PORTRUSH, Northern Ireland -- One practice round was enough to tell Padraig Harrington that it is no ordinary Irish Open this week.
For the first time since 1953, the event is being played in Northern Ireland over a Royal Portrush links the Dubliner rates as his favorite in the whole of golf.
The Irish Open is being played in Northern Ireland for the first time since 1953, when it also was staged at Royal Portrush.
"It seems like it was an inspired decision," Harrington said after playing a practice round with PGA Champion Keegan Bradley, whose Irish roots led to him taking up a chance to play. "I'm thrilled it's here and I don't think you could surpass the atmosphere that there's going to be."
For the first time a "regular" European Tour event is a sell-out, with crowds totalling 100,000 over the week ready to roar on the players whose recent successes prompted the move -- earlier than generally expected -- to stage it north of the border again.
Following Harrington's three major wins, Graeme McDowell became the first Northern Irishman to capture one since Fred Daly in 1947 when he landed the U.S. Open two years ago. Then came Rory McIlroy's runaway triumph in the same event last summer, and a month later, of course, Darren Clarke became the British Open champion 20 years after making his debut.
It was in January that the European Tour announced the decision to bring the Irish Open back north.
"It was as big a surprise to me as anybody else," added Harrington, who hopes that it leads to the Open returning not just in his lifetime, but during his career.
Portrush played host when Max Faulkner won in 1951, but it has not been back since. Political unrest has been one factor, of course, but there was also the growth of the Open into a major sporting occasion. Whether the course has the infrastructure remains the big debating point, but the Royal and Ancient is watching this week with interest.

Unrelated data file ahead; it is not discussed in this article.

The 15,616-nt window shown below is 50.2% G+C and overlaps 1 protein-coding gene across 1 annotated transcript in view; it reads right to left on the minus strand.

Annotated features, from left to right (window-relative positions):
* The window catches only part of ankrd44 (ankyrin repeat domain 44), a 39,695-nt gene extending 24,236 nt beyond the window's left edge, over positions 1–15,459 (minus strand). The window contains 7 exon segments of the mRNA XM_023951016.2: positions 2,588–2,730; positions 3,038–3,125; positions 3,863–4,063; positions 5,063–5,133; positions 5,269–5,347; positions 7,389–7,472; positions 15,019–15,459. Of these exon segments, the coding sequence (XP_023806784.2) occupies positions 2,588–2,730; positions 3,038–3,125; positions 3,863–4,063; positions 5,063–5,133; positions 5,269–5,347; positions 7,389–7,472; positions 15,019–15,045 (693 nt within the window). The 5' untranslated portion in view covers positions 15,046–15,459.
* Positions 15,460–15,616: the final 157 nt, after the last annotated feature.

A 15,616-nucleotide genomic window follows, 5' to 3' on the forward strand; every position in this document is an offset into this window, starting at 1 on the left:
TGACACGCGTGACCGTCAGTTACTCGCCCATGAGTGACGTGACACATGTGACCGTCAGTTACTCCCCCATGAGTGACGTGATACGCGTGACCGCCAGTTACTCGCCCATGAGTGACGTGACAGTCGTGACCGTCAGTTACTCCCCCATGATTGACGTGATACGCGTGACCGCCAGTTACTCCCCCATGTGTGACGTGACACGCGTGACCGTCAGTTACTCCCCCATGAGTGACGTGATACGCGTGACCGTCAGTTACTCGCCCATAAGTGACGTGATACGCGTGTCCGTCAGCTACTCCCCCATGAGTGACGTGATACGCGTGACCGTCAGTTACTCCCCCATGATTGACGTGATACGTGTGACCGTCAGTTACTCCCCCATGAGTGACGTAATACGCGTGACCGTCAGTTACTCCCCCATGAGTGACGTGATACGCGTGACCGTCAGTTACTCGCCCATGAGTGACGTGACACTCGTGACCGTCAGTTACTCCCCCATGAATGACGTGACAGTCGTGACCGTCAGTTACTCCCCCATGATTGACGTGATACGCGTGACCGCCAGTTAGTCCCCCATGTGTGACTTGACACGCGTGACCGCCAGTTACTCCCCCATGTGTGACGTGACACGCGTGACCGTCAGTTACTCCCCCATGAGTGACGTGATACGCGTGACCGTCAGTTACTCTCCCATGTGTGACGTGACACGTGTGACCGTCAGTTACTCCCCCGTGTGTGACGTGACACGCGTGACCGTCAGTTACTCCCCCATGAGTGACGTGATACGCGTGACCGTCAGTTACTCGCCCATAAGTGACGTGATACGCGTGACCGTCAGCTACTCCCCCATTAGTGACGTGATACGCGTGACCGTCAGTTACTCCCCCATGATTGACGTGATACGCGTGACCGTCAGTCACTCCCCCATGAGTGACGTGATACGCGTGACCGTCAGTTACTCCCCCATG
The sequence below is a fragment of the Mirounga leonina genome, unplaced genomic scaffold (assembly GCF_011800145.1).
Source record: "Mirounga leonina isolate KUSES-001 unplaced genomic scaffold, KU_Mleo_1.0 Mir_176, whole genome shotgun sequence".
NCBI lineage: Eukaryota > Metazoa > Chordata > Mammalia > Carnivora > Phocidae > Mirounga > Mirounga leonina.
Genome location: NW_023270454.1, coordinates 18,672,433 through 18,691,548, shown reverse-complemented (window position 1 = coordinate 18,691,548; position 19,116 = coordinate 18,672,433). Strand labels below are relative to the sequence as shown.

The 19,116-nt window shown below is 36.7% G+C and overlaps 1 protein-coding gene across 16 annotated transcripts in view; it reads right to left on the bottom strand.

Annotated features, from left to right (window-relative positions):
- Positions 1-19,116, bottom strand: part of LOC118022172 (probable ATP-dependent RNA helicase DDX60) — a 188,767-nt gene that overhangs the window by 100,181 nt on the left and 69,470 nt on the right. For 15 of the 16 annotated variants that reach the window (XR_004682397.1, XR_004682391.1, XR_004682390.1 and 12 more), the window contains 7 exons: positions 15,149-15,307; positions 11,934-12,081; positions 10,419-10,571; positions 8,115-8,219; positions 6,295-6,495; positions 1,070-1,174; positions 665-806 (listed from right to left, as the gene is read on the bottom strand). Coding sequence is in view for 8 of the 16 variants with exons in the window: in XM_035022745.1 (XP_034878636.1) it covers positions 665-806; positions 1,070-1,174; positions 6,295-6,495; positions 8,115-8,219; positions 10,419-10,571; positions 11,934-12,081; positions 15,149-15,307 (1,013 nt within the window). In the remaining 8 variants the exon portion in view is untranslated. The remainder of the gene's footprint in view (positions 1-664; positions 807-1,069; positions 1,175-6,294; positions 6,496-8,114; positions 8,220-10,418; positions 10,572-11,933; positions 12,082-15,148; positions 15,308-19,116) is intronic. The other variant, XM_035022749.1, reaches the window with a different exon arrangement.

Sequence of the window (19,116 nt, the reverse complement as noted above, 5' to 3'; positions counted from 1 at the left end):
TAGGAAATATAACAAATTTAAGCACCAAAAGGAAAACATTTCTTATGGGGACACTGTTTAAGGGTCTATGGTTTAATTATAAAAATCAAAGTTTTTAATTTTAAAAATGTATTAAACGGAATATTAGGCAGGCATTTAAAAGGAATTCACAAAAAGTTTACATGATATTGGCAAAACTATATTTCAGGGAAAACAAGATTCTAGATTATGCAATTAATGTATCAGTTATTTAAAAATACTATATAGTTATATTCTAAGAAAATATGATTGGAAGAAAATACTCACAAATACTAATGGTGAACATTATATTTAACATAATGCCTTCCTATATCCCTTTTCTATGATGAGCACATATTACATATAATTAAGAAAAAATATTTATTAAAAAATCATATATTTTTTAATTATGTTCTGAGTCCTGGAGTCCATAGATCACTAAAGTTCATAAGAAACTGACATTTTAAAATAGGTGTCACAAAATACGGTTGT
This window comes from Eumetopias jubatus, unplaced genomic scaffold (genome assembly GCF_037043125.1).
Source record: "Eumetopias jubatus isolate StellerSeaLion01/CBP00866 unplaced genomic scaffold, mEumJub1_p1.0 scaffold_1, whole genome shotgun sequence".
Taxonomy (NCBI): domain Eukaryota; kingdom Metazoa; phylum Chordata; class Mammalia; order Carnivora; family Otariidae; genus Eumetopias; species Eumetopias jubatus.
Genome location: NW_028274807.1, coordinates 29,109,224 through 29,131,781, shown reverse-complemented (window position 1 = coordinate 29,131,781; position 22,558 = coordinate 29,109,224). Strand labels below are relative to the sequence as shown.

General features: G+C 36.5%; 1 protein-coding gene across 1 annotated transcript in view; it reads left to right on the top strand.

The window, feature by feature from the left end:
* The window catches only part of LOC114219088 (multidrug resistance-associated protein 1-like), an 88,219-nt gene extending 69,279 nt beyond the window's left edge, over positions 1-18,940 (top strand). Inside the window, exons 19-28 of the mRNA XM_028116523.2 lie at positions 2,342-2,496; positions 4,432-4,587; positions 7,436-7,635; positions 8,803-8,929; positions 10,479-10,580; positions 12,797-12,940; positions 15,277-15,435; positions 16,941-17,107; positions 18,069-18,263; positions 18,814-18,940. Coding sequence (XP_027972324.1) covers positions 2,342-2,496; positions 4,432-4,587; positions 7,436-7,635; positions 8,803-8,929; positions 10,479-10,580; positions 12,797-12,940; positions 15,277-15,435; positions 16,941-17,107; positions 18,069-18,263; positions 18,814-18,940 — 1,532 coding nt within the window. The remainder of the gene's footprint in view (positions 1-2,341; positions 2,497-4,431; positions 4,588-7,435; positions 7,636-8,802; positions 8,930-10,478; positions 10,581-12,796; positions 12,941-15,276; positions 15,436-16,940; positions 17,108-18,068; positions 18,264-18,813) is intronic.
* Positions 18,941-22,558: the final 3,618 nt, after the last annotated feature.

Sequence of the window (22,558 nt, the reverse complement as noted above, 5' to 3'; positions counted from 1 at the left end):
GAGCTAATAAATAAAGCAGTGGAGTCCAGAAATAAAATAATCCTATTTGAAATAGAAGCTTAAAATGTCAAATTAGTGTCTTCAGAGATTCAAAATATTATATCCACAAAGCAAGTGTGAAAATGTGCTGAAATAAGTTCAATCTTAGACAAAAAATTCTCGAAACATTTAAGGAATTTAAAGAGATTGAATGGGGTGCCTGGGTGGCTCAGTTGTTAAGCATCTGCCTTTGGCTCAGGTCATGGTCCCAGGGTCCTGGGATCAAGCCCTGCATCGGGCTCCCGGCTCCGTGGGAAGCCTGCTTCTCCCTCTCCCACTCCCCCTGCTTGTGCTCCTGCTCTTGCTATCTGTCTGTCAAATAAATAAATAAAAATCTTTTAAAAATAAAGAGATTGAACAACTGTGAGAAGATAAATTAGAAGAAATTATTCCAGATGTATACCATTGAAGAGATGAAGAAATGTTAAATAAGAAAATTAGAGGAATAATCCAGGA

"The course is comfortably capable challenge-wise, but I've not gone into event management at this stage," said Harrington, who now serves as an ambassador for the R&A. "They would love to bring it here, but there are bigger issues.
"I would love to play the Open here," he added. "It would be just unbelievable, especially on a course I love."
Harrington is no stranger to it. In his amateur days he competed in eight tournaments over the links and reckons that, with practice, he must therefore have played it more than 60 times. He even had the course record for a number of years following a 65, but as a 16-year-old McIlroy shot an amazing 61 during the 2005 North of Ireland Championship.
Not surprisingly, that still stands.
"It's very testing, but it gives something back as well. Hit a good tee shot and you get the chance of birdie, but there's so much trouble out there," Harrington said. "It's 17 years since I was here, but it's as good as I remembered -- and the 12th is one of my favorite golf holes."
Harrington, returning to form with an eighth-place finish in the Masters and then fourth at the U.S. Open, is back from the United States for the run-up to next month's Open at Royal Lytham. He will also be playing the Scottish Open, as will Northern Ireland's latest star, Alan Dunbar. The 22-year-old, who like McDowell hails from the nearby Rathmore club, won the British Amateur at Royal Troon on Saturday.
That earns Dunbar the chance to play not only the Open, but also next year's Masters and U.S. Open. He was planning to go for a European Tour card at the end of the year, however, so he now has a big decision to make.
"I have a week off next week, so I'll sit down and really about the plans for the future," he said.
First, though, he has a very special Irish Open -- not just the tournament itself, but also the pro-am, where he will be partnering Harrington. McIlroy, McDowell and Clarke, meanwhile, will all be playing the pro-am with their fathers -- and Clarke also has his son Tyrone as a partner.